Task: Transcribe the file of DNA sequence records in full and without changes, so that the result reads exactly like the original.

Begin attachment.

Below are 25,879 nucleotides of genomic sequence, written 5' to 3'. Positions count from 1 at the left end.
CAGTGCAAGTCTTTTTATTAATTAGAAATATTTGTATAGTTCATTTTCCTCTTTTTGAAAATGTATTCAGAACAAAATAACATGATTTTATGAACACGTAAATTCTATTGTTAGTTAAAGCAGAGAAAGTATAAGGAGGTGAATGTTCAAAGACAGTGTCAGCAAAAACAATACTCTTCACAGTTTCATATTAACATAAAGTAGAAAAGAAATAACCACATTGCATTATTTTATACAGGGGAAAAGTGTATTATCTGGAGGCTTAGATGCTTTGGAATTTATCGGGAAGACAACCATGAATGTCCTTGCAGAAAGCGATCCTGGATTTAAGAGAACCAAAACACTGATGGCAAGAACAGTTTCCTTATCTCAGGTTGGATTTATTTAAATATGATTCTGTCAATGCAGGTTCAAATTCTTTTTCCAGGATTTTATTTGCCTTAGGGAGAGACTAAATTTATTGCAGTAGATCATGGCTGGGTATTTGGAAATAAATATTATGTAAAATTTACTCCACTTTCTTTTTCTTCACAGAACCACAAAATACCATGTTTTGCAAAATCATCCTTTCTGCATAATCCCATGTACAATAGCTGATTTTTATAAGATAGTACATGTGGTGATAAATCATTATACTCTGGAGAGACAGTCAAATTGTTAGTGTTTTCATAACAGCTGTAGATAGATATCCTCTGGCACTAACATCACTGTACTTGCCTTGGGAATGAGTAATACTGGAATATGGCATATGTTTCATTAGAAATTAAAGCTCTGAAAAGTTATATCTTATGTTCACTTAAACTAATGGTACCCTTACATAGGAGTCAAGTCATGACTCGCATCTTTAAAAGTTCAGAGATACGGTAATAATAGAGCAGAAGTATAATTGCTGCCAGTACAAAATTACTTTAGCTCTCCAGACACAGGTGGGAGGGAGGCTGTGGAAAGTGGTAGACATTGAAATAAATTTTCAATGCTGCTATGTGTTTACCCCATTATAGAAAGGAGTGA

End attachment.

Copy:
Below are 25,879 nucleotides of genomic sequence, written 5' to 3'. Positions count from 1 at the left end.
CAGTGCAAGTCTTTTTATTAATTAGAAATATTTGTATAGTTCATTTTCCTCTTTTTGAAAATGTATTCAGAACAAAATAACATGATTTTATGAACACGTAAATTCTATTGTTAGTTAAAGCAGAGAAAGTATAAGGAGGTGAATGTTCAAAGACAGTGTCAGCAAAAACAATACTCTTCACAGTTTCATATTAACATAAAGTAGAAAAGAAATAACCACATTGCATTATTTTATACAGGGGAAAAGTGTATTATCTGGAGGCTTAGATGCTTTGGAATTTATCGGGAAGACAACCATGAATGTCCTTGCAGAAAGCGATCCTGGATTTAAGAGAACCAAAACACTGATGGCAAGAACAGTTTCCTTATCTCAGGTTGGATTTATTTAAATATGATTCTGTCAATGCAGGTTCAAATTCTTTTTCCAGGATTTTATTTGCCTTAGGGAGAGACTAAATTTATTGCAGTAGATCATGGCTGGGTATTTGGAAATAAATATTATGTAAAATTTACTCCACTTTCTTTTTCTTCACAGAACCACAAAATACCATGTTTTGCAAAATCATCCTTTCTGCATAATCCCATGTACAATAGCTGATTTTTATAAGATAGTACATGTGGTGATAAATCATTATACTCTGGAGAGACAGTCAAATTGTTAGTGTTTTCATAACAGCTGTAGATAGATATCCTCTGGCACTAACATCACTGTACTTGCCTTGGGAATGAGTAATACTGGAATATGGCATATGTTTCATTAGAAATTAAAGCTCTGAAAAGTTATATCTTATGTTCACTTAAACTAATGGTACCCTTACATAGGAGTCAAGTCATGACTCGCATCTTTAAAAGTTCAGAGATACGGTAATAATAGAGCAGAAGTATAATTGCTGCCAGTACAAAATTACTTTAGCTCTCCAGACACAGGTGGGAGGGAGGCTGTGGAAAGTGGTAGACATTGAAATAAATTTTCAATGCTGCTATGTGTTTACCCCATTATAGAAAGGAGTGA